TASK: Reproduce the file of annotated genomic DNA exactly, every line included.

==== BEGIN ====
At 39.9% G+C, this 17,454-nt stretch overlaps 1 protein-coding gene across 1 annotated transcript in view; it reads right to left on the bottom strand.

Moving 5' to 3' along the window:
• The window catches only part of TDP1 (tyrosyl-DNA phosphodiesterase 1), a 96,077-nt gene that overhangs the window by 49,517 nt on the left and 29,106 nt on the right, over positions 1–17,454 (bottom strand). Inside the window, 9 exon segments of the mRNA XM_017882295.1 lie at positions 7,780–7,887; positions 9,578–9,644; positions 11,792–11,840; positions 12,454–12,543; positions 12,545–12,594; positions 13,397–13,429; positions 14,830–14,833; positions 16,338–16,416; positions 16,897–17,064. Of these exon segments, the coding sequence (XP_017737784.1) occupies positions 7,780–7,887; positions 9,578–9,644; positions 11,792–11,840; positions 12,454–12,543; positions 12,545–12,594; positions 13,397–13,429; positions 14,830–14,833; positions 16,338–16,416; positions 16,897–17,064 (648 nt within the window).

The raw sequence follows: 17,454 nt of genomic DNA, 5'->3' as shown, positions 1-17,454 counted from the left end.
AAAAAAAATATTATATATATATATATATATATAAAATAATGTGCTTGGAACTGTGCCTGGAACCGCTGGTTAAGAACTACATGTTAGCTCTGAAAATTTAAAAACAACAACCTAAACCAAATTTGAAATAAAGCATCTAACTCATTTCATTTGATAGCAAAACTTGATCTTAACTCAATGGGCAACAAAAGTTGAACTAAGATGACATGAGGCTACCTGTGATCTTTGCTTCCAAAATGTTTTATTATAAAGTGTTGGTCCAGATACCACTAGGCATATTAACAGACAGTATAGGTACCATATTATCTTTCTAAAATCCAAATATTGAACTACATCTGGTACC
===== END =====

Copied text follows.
At 39.9% G+C, this 17,454-nt stretch overlaps 1 protein-coding gene across 1 annotated transcript in view; it reads right to left on the bottom strand.

Moving 5' to 3' along the window:
• The window catches only part of TDP1 (tyrosyl-DNA phosphodiesterase 1), a 96,077-nt gene that overhangs the window by 49,517 nt on the left and 29,106 nt on the right, over positions 1–17,454 (bottom strand). Inside the window, 9 exon segments of the mRNA XM_017882295.1 lie at positions 7,780–7,887; positions 9,578–9,644; positions 11,792–11,840; positions 12,454–12,543; positions 12,545–12,594; positions 13,397–13,429; positions 14,830–14,833; positions 16,338–16,416; positions 16,897–17,064. Of these exon segments, the coding sequence (XP_017737784.1) occupies positions 7,780–7,887; positions 9,578–9,644; positions 11,792–11,840; positions 12,454–12,543; positions 12,545–12,594; positions 13,397–13,429; positions 14,830–14,833; positions 16,338–16,416; positions 16,897–17,064 (648 nt within the window).

The raw sequence follows: 17,454 nt of genomic DNA, 5'->3' as shown, positions 1-17,454 counted from the left end.
AAAAAAAATATTATATATATATATATATATATAAAATAATGTGCTTGGAACTGTGCCTGGAACCGCTGGTTAAGAACTACATGTTAGCTCTGAAAATTTAAAAACAACAACCTAAACCAAATTTGAAATAAAGCATCTAACTCATTTCATTTGATAGCAAAACTTGATCTTAACTCAATGGGCAACAAAAGTTGAACTAAGATGACATGAGGCTACCTGTGATCTTTGCTTCCAAAATGTTTTATTATAAAGTGTTGGTCCAGATACCACTAGGCATATTAACAGACAGTATAGGTACCATATTATCTTTCTAAAATCCAAATATTGAACTACATCTGGTACC